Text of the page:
Monday, February 13, 2017

RoNA Awards 2017: Epic Shortlist

This year’s shortlisted novels explore a variety themes including loss, desire and betrayal in settings from the East End of London, through to Paris, Australia, and India. 

Jean Fullerton’s Wedding Bells for Nurse Connie takes us back to 1948 where for Nurse Connie Byrne, preparing for the start of the NHS and to marry her sweetheart, Malcolm, life looks pretty straightforward – that is until Dr MacLauchlan arrives...  

Readers have commented on the authentic detail in your novel; can you tell us more about what your starting point was?  
Not only was I born and grew up in East London but I have spent much of my working life as a district nurse in East London. My first job on the District was in the London Borough of Newham which is made up of the old areas of East and West Ham, Stratford, Forest Gate and Manor Park and the old neighbourhood around the Royal Docks in Canning Town.
Like Connie I visited people with diabetes to give them their morning insulin but unlike her I didn’t have to boil a glass syringe for ten minutes beforehand and I never had to ask my patients to bake gauze squares in the oven alongside the evening meal to sterilise them. There were hundreds of other ways mine and Connie’s practice differed, but what never changes is how nursing involves human drama, joy and tragedy. I believe that my family and professional background breathes authenticity into Nurse Connie’s world.           

 Little Girl Lost by Janet Gover takes us to the Australian outback, where when Tia Walsh rides into town on a Harley-Davidson, Sergeant Max Delaney senses that she spells trouble. Tia’s trouble is not of her own making, but her dangerous past is not far behind. Then a little girl goes missing in the harsh terrain, and nothing else matters except finding her safe.

 We asked Janet to tell us about the inspiration behind this novel:
It came from a song that has haunted me for years. ‘Little Boy Lost’ (by Aussie songwriter Johnny Ashcroft tells the true story of a child lost in the bush. The boy was found, safe and well, after what was then Australia’s biggest search. That song always brings a tear to my eye. It started me thinking about being lost – and how there is more than one way to be lost.  That’s where this book came from.

Pamela Hart’s The War Bride is the story of war bride Margaret Dalton who when arriving in Sydney in 1920, to reunite with her ANZAC husband Frank, finds out from the Army that he already has a wife. Devastated, Margaret must find a new home, a new job… and, perhaps, a new love. But what if the Army was wrong?

This is a fascinating story; we asked Pamela where the idea came to her:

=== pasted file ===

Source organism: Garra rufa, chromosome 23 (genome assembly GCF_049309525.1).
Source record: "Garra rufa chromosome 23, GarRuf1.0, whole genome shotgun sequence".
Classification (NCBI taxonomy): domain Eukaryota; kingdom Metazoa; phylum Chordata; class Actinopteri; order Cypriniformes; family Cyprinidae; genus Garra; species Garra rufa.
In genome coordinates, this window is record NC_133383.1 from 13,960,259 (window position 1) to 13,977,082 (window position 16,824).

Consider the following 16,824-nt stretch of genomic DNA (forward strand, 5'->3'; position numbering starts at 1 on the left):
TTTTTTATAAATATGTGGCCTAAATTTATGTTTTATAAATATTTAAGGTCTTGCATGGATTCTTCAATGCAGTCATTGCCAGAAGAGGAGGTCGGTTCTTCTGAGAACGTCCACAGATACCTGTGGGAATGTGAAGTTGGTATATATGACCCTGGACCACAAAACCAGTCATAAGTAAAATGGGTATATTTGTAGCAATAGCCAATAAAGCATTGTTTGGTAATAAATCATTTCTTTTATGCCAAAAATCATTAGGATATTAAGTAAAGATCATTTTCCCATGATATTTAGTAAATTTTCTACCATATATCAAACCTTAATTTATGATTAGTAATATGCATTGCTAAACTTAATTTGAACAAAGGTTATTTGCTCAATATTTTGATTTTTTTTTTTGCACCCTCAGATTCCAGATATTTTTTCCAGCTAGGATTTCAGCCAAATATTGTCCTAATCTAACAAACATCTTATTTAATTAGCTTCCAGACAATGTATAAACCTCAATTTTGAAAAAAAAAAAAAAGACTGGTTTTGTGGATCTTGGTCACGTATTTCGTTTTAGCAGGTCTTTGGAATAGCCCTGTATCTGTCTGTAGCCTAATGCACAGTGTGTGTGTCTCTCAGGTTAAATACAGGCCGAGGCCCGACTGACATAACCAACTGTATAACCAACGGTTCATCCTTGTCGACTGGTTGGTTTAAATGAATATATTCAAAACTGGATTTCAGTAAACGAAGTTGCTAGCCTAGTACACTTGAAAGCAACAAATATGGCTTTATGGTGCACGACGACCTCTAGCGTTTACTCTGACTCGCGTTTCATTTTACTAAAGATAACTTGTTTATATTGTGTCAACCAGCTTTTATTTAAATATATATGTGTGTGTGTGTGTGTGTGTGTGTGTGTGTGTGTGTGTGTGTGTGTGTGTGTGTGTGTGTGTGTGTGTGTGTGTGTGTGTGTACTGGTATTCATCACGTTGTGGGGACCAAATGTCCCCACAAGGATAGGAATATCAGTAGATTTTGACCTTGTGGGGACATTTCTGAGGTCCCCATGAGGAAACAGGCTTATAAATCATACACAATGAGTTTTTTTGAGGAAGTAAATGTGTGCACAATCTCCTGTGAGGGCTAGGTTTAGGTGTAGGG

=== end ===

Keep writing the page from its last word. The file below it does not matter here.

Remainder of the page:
I found the germ of the story for The War Bride while I was researching my last book, The Soldier’s Wife.  As soon as I heard about a Margaret who came to Sydney as a war bride only to find that her husband had abandoned her, I knew I had to write her story.  The book is set around Sydney Harbour, especially around Lavender Bay, which is where I teach writing for the Australian Writers’ Centre. Any time I was running low on inspiration, I just had to walk out my classroom door and gaze at the harbour in all its many moods, and I was right back in 1920 with my characters. 

Leah Mercer’s Who We Were Before follows protagonists Edward and Zoe, who two years on from the death of their young son couldn’t be further apart. A weekend in Paris might be their last hope for reconciliation, but mischance sees them separated before they’ve even left Gare du Nord. Lost and alone, Edward and Zoe must try to find their way back to each other—and find their way back to the people they were before.

This novel confronts some difficult themes and we asked Leah what led her to tackle them in her novel:
It was written shortly after my father died, and it provided a much-needed outlet for my own grief. I hope it shows that healing can happen when sadness brings people together, instead of driving them apart.

Ann O’Loughlin’s The Judge’s Wife is a tale of enduring love and scandal that begins in 1950s Dublin and unravels across decades and continents, digging up long-buried family secrets along the way. This is the love story of Grace, the judge’s wife, and Indian doctor Vikram Fernandes. The Judge’s Wife asks whether love really can last forever.

We asked Ann what inspired the rich detail in her writing:
So many things!  A small piece of marble pushed into my hand by a workman at the Taj Mahal, the beautiful jewellery, gowns and outfits sent by a rich relative in twice yearly parcels from the US to my West of Ireland home and a year in India living amid the coffee estates of South India which changed my life.  All of these gave me glimpses into different worlds and helped me build the background to the story.

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